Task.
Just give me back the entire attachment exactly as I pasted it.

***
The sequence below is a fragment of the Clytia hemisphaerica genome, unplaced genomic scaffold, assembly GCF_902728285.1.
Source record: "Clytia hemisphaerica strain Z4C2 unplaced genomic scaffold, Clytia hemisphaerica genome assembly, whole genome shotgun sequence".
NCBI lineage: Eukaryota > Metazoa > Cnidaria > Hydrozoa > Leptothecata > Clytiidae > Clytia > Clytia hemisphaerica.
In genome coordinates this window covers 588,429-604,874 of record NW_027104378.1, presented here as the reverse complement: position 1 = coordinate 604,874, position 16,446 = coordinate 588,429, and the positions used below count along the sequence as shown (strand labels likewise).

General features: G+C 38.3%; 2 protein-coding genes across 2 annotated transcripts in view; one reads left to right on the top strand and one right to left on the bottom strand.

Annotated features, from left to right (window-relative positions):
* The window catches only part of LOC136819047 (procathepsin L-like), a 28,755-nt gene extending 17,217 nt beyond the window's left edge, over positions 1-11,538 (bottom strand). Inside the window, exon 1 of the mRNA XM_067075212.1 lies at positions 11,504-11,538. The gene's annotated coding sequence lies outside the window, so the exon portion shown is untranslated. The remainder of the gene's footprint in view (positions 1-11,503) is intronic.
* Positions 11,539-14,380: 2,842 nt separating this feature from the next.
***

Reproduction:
The sequence below is a fragment of the Clytia hemisphaerica genome, unplaced genomic scaffold, assembly GCF_902728285.1.
Source record: "Clytia hemisphaerica strain Z4C2 unplaced genomic scaffold, Clytia hemisphaerica genome assembly, whole genome shotgun sequence".
NCBI lineage: Eukaryota > Metazoa > Cnidaria > Hydrozoa > Leptothecata > Clytiidae > Clytia > Clytia hemisphaerica.
In genome coordinates this window covers 588,429-604,874 of record NW_027104378.1, presented here as the reverse complement: position 1 = coordinate 604,874, position 16,446 = coordinate 588,429, and the positions used below count along the sequence as shown (strand labels likewise).

General features: G+C 38.3%; 2 protein-coding genes across 2 annotated transcripts in view; one reads left to right on the top strand and one right to left on the bottom strand.

Annotated features, from left to right (window-relative positions):
* The window catches only part of LOC136819047 (procathepsin L-like), a 28,755-nt gene extending 17,217 nt beyond the window's left edge, over positions 1-11,538 (bottom strand). Inside the window, exon 1 of the mRNA XM_067075212.1 lies at positions 11,504-11,538. The gene's annotated coding sequence lies outside the window, so the exon portion shown is untranslated. The remainder of the gene's footprint in view (positions 1-11,503) is intronic.
* Positions 11,539-14,380: 2,842 nt separating this feature from the next.